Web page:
Has eBay become so powerful that it can successfully claim to be the only “Bay” on the Internet? That’s what it argued in a recent Ninth Circuit Court of Appeals trademark infringement case. In that case, Perfumebay.com, Inc. v. eBay, Inc., – – – F.3d – – – (9th Cir. November 5, 2007), the court upheld a federal district court decision from the Central District of California which ruled that the term “PerfumeBay” and “perfumebay.com” infringed the mark of Internet giant eBay.
When reviewing possible trademark infringement, courts analyze factors which have become known as the Sleekcraft factors. These factors include (1) strength of the mark, (2) proximity or relatedness of the goods, (3) the similarity of the marks, (4) evidence of actual confusion, (5) the marketing channels used, (6) the degree of care customers are likely to exercise in purchasing the goods, (7) the defendant’s intent in selecting the mark, and (8) the likelihood of expanding into other markets. Where the use of the mark is primarily on the Internet, however, the three key factors are the similarity of the marks, the relatedness of the goods and services, and the parties’ simultaneous use of the Internet as a marketing channel.
The court found that the marks were similar because Perfumebay includes the term eBay in its entirety, and found infringement because both used the Internet simultaneously and both sites sold perfume. The similarity of the marks was more pronounced when Perfumebay’s mark was used as “PerfumeBay.” Significantly, even when Perfumebay used separate words for advertising, Perfume Bay, the domain name www.perfumebay.com still contained eBay’s mark in its entirety because domain names cannot have spaces. Even though Perfumebay typically used a stylized starfish between “Perfume” and “Bay” in its logo, that did not help in the similarity analysis. And while the marks are pronounced differently, have different meanings, and Perfumebay uses a dissimilar look in its logo, the court stated that the way the marks are utilized in the marketplace is determinative. “Internet users do not utilize verbal communication as a basis for the services that they seek. The likelihood of confusion, therefore, does not arise in a vacuum, but rather from the manner in which ‘perfumebay’ is used on the internet.”
Perfumebay’s founder testified that she “envisioned a bay filled with ships importing perfumes from all parts of the world and this bay would be the place where perfume lovers could go to locate the selection of fragrances.” In the court’s view, however, the fact “that the term may convey different impressions to different individuals is irrelevant to a likelihood of confusion analysis.” Again, the court fell back to the fact that the mark “eBay” was found in its entirety within “perfumebay.”
eBay could not convince the court that it should be the only “Bay” on the Internet, however. It was only successful in persuading the court that it is the only permissible “eBay” on the Net. eBay’s Vice President for Litigation was “concerned about any use of bay which is likely to lead consumers into thinking that the web site is sponsored, affiliated, endorsed by [eBay], or one where they’re basically frontally assaulting the brand by treating bay as a generic reference to online commerce. He was also concerned that the use of a generic word plus ‘bay’ would lessen the distinctiveness of eBay’s trademark.” The court didn’t go that far, thankfully, and enjoined only the use of “perfumebay” as a single word. Thus, use of the term “Bay” without the “e” was permitted.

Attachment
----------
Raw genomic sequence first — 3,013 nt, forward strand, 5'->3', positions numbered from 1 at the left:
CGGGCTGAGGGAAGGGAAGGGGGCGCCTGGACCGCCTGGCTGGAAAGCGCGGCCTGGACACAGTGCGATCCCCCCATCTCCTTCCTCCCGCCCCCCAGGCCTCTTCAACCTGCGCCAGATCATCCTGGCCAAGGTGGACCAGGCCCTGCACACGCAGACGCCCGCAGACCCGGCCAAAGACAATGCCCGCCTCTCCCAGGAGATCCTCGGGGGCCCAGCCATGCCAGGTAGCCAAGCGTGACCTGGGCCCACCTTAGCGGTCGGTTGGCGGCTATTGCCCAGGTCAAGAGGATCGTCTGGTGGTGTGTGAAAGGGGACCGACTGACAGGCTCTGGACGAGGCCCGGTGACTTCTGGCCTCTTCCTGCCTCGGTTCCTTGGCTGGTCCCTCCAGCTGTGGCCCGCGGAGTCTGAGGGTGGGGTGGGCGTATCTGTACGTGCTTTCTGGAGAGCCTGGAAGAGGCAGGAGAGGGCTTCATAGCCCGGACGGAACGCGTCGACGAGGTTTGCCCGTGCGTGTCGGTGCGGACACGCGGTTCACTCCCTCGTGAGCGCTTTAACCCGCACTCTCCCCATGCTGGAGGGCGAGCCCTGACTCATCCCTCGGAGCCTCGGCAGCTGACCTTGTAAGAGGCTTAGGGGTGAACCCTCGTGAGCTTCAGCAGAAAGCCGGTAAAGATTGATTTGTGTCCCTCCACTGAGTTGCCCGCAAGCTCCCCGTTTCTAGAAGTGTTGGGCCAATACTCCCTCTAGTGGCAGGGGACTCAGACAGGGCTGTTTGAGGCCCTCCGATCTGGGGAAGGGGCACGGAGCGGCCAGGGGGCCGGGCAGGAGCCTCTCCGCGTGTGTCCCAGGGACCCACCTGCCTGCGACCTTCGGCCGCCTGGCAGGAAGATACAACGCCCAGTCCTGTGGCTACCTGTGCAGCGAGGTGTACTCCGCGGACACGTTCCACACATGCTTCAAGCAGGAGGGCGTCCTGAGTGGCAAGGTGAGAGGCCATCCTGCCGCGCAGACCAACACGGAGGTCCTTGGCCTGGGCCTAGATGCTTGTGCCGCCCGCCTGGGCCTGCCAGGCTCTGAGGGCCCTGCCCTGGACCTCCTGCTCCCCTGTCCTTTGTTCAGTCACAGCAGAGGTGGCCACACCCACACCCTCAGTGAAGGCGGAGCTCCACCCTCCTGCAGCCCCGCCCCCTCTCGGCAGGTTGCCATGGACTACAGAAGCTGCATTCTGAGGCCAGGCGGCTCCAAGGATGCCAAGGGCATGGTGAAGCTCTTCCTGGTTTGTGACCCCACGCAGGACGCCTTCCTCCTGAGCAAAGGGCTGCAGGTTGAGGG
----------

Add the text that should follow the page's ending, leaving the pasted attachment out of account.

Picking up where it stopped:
However, that still would seem to prohibit any use of a domain name with the letters “ebay” in them. For example, www.littlebay.com advertises vacation rentals in the Florida Keys. Under Perfumebay.com, eBay could challenge Little Bay’s website as infringing its mark. After all, the domain name contains the mark “ebay” in its entirety, they both advertise on the Internet, and eBay also sells travel packages for Florida vacations. The site www.bluebay.com is another example. BlueBay also sells travel packages, advertises on the Internet, and the domain name contains the conjoined letters “ebay” in their entirety.
A significant factor in the court’s analysis was the strength of the eBay mark. Even though use of the generic term “Bay” without the familiar “e” was at least implied to be infringing, the court refrained from enjoining its use. The Ninth Circuit seemed clear that it would have upheld that injunction also, stating that “the district court did not clearly err in declining to enjoin” such use.
Perfumebay has vowed to continue fighting this decision, and it has filed for an emergency stay of the injunction. It has also indicated that it plans to seek review by the U.S. Supreme Court. Perhaps the Supreme Court will grant review and provide further guidance on trademark infringement in the use of domain names. Until then, there is only one authorized “eBay” on the web, and Little Bay, Blue Bay, and anyone else who uses the conjoined letters “ebay” in a domain name have reason to be nervous.